View full screen - View 1 of Lot 8. JEAN-BAPTISTE-CAMILLE COROT | COLLINES ET PÂTURES DES ENVIRONS DE SAINT-LO.
8

JEAN-BAPTISTE-CAMILLE COROT | COLLINES ET PÂTURES DES ENVIRONS DE SAINT-LO

Estimate:

150,000

to
- 200,000 USD

Property from a Private Collection, Japan

JEAN-BAPTISTE-CAMILLE COROT | COLLINES ET PÂTURES DES ENVIRONS DE SAINT-LO

JEAN-BAPTISTE-CAMILLE COROT | COLLINES ET PÂTURES DES ENVIRONS DE SAINT-LO

Estimate:

150,000

to
- 200,000 USD

Lot sold:

151,200

USD

Property from a Private Collection, Japan

JEAN-BAPTISTE-CAMILLE COROT

French

1796 - 1875

COLLINES ET PÂTURES DES ENVIRONS DE SAINT-LO


signed COROT (lower right)

oil on canvas

canvas: 18¼ by 29¾ in.; 46.5 by 75.5 cm

framed: 27½ by 38½ in.; 70 by 98 cm


We would like to thank Martin Dieterle and Claire Lebeau for kindly confirming the authenticity of this lot. 

The following condition report was kindly provided by Simon Parkes Art Conservation, Inc.:


This work has not recently been restored. The canvas is lined. There is a diagonal wave in the canvas in the upper left corner and another in the lower right. In the landscape and largest tree, the only retouches are on the center of the top edge. In the center of the sky, there are retouches to some cracking and possibly small losses, which have slightly discolored.


The lot is sold in the condition it is in at the time of sale. The condition report is provided to assist you with assessing the condition of the lot and is for guidance only. Any reference to condition in the condition report for the lot does not amount to a full description of condition. The images of the lot form part of the condition report for the lot. Certain images of the lot provided online may not accurately reflect the actual condition of the lot. In particular, the online images may represent colors and shades which are different to the lot's actual color and shades. The condition report for the lot may make reference to particular imperfections of the lot but you should note that the lot may have other faults not expressly referred to in the condition report for the lot or shown in the online images of the lot. The condition report may not refer to all faults, restoration, alteration or adaptation. The condition report is a statement of opinion only. For that reason, the condition report is not an alternative to taking your own professional advice regarding the condition of the lot. NOTWITHSTANDING THIS ONLINE CONDITION REPORT OR ANY DISCUSSIONS CONCERNING A LOT, ALL LOTS ARE OFFERED AND SOLD "AS IS" IN ACCORDANCE WITH THE CONDITIONS OF SALE/BUSINESS APPLICABLE TO THE RESPECTIVE SALE.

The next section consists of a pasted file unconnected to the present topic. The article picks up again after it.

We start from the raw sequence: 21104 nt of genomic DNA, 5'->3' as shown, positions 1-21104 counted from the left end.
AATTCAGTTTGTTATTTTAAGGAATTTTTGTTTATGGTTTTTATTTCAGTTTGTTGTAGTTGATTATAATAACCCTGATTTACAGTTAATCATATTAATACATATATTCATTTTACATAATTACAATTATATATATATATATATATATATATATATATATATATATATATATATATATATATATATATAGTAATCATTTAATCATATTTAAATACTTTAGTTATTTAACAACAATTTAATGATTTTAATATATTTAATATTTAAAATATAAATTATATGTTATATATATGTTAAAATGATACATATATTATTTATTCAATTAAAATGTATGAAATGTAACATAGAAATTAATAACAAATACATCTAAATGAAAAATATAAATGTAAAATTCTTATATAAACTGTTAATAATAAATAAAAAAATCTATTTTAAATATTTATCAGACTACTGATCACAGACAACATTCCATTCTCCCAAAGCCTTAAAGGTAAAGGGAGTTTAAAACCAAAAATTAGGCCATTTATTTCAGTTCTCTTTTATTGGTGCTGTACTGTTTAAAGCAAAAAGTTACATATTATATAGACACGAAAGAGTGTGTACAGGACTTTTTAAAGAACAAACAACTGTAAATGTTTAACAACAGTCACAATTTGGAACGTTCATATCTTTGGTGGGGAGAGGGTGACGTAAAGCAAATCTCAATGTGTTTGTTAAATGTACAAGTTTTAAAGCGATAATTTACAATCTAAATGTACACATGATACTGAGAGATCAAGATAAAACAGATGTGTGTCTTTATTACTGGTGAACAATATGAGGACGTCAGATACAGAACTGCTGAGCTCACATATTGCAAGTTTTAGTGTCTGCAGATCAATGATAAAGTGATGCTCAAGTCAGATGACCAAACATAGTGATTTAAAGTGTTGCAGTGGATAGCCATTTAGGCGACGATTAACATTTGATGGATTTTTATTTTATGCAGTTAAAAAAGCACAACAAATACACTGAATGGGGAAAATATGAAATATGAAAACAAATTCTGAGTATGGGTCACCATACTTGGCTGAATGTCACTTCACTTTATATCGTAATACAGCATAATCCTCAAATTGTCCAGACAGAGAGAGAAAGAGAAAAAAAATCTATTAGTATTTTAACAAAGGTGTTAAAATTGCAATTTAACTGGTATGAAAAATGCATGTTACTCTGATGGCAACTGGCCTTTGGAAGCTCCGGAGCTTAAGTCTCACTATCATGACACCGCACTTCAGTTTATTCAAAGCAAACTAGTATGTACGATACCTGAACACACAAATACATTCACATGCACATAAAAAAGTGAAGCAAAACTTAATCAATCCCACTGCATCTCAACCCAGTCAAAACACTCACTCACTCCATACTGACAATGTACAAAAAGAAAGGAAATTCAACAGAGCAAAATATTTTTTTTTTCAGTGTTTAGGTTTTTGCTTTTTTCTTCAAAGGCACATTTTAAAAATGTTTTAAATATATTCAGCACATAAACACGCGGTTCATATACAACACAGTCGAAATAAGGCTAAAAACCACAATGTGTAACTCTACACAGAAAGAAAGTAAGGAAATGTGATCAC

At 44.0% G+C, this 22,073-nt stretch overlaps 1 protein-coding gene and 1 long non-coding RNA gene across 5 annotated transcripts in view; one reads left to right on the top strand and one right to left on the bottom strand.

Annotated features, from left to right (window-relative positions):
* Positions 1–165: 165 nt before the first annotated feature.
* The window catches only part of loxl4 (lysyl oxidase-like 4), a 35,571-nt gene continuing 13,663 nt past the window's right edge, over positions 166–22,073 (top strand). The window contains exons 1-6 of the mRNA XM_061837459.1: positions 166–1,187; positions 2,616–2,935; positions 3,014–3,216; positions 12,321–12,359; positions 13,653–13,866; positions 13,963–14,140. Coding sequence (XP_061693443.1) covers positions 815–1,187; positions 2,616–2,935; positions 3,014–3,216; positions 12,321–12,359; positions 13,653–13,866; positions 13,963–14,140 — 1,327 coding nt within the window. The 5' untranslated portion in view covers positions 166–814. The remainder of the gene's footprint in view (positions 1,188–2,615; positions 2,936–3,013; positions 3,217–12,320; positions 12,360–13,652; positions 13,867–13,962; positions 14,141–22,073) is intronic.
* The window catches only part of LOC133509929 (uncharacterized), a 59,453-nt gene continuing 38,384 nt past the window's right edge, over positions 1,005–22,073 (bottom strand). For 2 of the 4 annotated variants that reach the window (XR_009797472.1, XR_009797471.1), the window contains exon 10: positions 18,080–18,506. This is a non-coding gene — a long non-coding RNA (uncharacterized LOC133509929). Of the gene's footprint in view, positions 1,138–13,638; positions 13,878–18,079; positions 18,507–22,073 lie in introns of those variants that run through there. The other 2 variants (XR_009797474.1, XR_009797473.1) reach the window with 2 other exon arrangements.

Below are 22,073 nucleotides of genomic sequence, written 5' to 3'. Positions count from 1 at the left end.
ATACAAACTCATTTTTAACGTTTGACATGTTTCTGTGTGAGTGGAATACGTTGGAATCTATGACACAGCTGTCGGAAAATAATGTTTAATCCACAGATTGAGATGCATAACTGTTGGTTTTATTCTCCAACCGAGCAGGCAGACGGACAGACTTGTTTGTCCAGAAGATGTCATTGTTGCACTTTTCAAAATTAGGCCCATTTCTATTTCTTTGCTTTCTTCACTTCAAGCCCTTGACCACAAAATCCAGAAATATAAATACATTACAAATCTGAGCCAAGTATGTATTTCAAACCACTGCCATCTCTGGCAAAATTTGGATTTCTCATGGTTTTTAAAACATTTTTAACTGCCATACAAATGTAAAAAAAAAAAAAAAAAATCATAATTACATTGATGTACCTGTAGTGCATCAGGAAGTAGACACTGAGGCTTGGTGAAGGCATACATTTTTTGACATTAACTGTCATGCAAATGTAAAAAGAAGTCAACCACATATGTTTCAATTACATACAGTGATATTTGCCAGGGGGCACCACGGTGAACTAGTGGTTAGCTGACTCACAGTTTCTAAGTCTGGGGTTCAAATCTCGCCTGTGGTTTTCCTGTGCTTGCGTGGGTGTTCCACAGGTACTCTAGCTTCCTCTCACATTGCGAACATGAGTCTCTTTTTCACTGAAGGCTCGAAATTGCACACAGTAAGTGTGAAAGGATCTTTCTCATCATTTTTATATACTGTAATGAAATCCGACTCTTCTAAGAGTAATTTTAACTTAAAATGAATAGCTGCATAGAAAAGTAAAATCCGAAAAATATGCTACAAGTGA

M. Latouche, Paris (by January 30, 1875)

Wildenstein, New York (by 1952 and in 1969)

Acquired in the late 1980s

Alfred Robaut, L'Oeuvre de Corot, Catalogue raisonné et illustré, vol. II, Paris, 1965, p. 120, no. 341, illustrated p. 121

Paris, Durand-Ruel, Exposition rétrospective de Tableaux et Dessins des Maître Modernes, 1878, no. 118 (as Collines près Saint Lô and lent by M. Latouche)

New York, Wildenstein, Corot, October 30-December 6, 1969, no. 27 (lent by Wildenstein)

Jean-Baptiste-Camille Corot’s biographers, Étienne Moreau-Nélaton and Alfred Robaut, write very little about his paintings from the early 1830s. After Corot returned from his first Italian trip in 1828, he spent the next few years traveling extensively in the French countryside before returning to northern Italy in May 1834. His French tour took him to previously familiar sites, such as Ville d’Avray and the Forest of Fontainebleau, as well as new regions in Burgundy, the Auvergne and the Normandy coast, including the village of Saint-Lô, the setting of the present work painted circa 1835-40. Dotted with Romanesque churches and rustic farmsteads, the varied landscapes of these regions provided Corot with new inspiration and allowed him to pursue the plein air techniques and innovations he had learned in Italy.


While most of Corot’s views of Saint-Lô from this period are small compositions, the present work is a bold panoramic view on a relatively large scale. Here, light saturates the countryside, illuminating the grazing cows casting dark shadows against gentling rolling ground. The deep greens of the trees and shifting golden hues of the fields create a sensory effect of welcome cool shade in the bright heat of summer. Small figures populate the landscape, including two girls sitting atop an earthen wall and a fieldworker in the distance, a barely perceptible form as he merges with the landscape.


Corot’s view of Saint-Lô provides a unique glimpse of the pastoral French countryside that 100 years later would become one of the most important battle sites of the Invasion of Normandy during World War II.